A drink driver has narrowly avoided jail after crashing his car in Hemel Hempstead - risking the lives of his two passengers.
Ross Edmonds, aged 26, of Bowmans Court in Hemel Hempstead, pleaded guilty to dangerous driving, drink driving and failing to stop at the scene of an accident at Luton Crown Court on Tuesday (January 16).
He was given a 12-month custodial sentence suspended for two years and a six month curfew from 7pm to 7am. He has been banned from driving for two years and must pass an extended test to regain his licence.
The court heard that Edmonds had been drinking in the town centre when he decided to get behind the wheel. His two friends were travelling with him when the collision occurred in the early hours of March 12, 2017.
Herts Police has released CCTV footage of the crash to illustrate the dangers of getting behind the wheel when over the limit.
PC Daniel Webb said: “This drink-driver drove down Maxted Road at speed and failed to turn at the junction with Swallowdale Lane. Instead CCTV footage shows the vehicle leaving the ground and crashing into the car park of a business premises, narrowly missing an electrical substation.
“He not only put his own life at risk but also the life of his two passengers. His reckless behaviour could have also put other road users and wider members of the public at risk of serious injury or even death.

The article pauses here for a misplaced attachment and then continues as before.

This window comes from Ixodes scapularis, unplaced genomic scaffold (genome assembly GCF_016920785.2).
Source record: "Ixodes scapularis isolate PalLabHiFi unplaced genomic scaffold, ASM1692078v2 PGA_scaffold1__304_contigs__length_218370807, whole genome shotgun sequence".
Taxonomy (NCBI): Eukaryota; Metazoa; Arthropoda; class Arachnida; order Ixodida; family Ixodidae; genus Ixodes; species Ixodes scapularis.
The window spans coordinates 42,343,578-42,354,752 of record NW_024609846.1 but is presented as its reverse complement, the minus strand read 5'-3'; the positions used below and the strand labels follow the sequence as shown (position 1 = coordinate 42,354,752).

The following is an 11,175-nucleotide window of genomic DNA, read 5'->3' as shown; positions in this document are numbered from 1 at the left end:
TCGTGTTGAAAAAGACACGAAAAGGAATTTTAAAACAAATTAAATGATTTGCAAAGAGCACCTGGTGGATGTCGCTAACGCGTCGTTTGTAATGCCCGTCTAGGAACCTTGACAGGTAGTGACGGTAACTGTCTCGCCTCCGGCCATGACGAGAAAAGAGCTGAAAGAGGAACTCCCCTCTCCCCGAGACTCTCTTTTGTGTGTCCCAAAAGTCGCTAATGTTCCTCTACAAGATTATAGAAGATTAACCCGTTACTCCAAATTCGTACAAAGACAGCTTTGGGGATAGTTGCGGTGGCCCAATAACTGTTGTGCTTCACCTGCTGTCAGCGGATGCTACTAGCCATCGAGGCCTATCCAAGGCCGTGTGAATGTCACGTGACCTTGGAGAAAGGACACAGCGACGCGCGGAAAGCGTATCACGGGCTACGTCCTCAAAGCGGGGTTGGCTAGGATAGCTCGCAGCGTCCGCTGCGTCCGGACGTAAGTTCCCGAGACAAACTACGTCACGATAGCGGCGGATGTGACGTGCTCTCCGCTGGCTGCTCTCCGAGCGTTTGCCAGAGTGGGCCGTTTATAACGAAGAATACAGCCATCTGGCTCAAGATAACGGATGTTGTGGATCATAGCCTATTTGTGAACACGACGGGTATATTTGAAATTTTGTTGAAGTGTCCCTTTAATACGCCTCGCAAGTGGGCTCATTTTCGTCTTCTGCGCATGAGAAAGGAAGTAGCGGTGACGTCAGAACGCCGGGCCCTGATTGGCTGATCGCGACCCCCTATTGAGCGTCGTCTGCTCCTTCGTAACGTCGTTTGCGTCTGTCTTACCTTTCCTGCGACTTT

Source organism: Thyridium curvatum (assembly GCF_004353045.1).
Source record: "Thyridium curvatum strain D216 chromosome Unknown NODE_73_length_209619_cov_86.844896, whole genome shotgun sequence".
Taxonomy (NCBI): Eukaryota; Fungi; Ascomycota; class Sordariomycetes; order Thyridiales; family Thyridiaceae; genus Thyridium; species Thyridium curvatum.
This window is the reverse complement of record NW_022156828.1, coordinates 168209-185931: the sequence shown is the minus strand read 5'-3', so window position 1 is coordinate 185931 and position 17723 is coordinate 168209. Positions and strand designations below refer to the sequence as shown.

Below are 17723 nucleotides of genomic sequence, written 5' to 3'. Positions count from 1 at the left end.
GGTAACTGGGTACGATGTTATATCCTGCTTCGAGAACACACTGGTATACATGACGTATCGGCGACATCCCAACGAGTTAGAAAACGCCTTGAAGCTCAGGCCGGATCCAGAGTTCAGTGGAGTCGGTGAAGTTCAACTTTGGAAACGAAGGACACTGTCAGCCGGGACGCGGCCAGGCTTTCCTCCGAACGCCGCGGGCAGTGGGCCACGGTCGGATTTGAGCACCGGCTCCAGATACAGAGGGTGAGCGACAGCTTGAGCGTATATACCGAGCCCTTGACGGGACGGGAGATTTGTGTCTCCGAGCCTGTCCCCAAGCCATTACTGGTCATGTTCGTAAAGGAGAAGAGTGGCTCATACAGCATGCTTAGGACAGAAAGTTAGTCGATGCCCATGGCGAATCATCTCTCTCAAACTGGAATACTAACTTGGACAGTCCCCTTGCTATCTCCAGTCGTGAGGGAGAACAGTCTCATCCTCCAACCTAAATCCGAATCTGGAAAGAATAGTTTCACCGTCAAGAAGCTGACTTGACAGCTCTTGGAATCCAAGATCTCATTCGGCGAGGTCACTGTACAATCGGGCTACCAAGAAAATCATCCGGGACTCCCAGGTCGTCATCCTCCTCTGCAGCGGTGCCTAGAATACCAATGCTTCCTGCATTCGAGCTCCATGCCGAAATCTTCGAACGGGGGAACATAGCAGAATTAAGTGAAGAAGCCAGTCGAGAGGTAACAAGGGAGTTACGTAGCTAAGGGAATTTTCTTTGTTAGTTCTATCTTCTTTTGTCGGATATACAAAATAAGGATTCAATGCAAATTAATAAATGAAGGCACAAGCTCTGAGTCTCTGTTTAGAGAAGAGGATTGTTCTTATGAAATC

“This CCTV footage demonstrates how good driving judgement is compromised when a motorist has been drinking alcohol, which also creates a feeling of overconfidence and slows down your reactions.”
The legal drink drive limit is 35 micrograms of alcohol per 100ml of breath, which equates to roughly four units of alcohol for men and three for women before you become legally unfit to drive.
This is a rough figure though, as it is impossible to say how many units or drinks 35 micrograms represents, as each person metabolises alcohol at different rates.
PC Webb added: “Any amount of alcohol will negatively affect your ability to drive. We advise that if you’re drinking, even just one, please don’t drive. Instead arrange for an alternative way to get home.”
If you suspect someone is going to drive while under the influence of drink or drugs, call 999 immediately.